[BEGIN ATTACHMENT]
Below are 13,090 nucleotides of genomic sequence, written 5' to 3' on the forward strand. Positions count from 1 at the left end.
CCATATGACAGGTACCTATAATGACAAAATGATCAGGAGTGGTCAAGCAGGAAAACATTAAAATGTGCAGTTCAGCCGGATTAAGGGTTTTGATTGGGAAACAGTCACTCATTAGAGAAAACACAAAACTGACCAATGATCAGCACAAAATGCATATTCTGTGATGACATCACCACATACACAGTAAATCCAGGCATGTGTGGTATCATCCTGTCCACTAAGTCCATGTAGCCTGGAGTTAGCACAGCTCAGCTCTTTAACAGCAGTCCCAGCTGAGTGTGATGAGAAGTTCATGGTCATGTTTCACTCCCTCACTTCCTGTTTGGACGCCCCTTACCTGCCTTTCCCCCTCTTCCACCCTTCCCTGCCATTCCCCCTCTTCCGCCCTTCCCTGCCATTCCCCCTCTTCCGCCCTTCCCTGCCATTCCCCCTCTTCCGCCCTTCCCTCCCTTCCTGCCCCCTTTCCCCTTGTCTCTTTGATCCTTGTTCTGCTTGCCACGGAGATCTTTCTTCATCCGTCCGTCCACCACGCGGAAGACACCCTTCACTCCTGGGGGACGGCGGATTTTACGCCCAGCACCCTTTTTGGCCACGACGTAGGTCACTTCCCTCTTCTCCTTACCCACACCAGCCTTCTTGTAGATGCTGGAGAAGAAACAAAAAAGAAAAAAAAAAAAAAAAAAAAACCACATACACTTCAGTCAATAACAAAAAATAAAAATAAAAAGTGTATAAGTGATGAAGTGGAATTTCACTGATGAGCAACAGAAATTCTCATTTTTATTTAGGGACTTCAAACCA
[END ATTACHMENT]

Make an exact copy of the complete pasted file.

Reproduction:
Below are 13,090 nucleotides of genomic sequence, written 5' to 3' on the forward strand. Positions count from 1 at the left end.
CCATATGACAGGTACCTATAATGACAAAATGATCAGGAGTGGTCAAGCAGGAAAACATTAAAATGTGCAGTTCAGCCGGATTAAGGGTTTTGATTGGGAAACAGTCACTCATTAGAGAAAACACAAAACTGACCAATGATCAGCACAAAATGCATATTCTGTGATGACATCACCACATACACAGTAAATCCAGGCATGTGTGGTATCATCCTGTCCACTAAGTCCATGTAGCCTGGAGTTAGCACAGCTCAGCTCTTTAACAGCAGTCCCAGCTGAGTGTGATGAGAAGTTCATGGTCATGTTTCACTCCCTCACTTCCTGTTTGGACGCCCCTTACCTGCCTTTCCCCCTCTTCCACCCTTCCCTGCCATTCCCCCTCTTCCGCCCTTCCCTGCCATTCCCCCTCTTCCGCCCTTCCCTGCCATTCCCCCTCTTCCGCCCTTCCCTCCCTTCCTGCCCCCTTTCCCCTTGTCTCTTTGATCCTTGTTCTGCTTGCCACGGAGATCTTTCTTCATCCGTCCGTCCACCACGCGGAAGACACCCTTCACTCCTGGGGGACGGCGGATTTTACGCCCAGCACCCTTTTTGGCCACGACGTAGGTCACTTCCCTCTTCTCCTTACCCACACCAGCCTTCTTGTAGATGCTGGAGAAGAAACAAAAAAGAAAAAAAAAAAAAAAAAAAAACCACATACACTTCAGTCAATAACAAAAAATAAAAATAAAAAGTGTATAAGTGATGAAGTGGAATTTCACTGATGAGCAACAGAAATTCTCATTTTTATTTAGGGACTTCAAACCA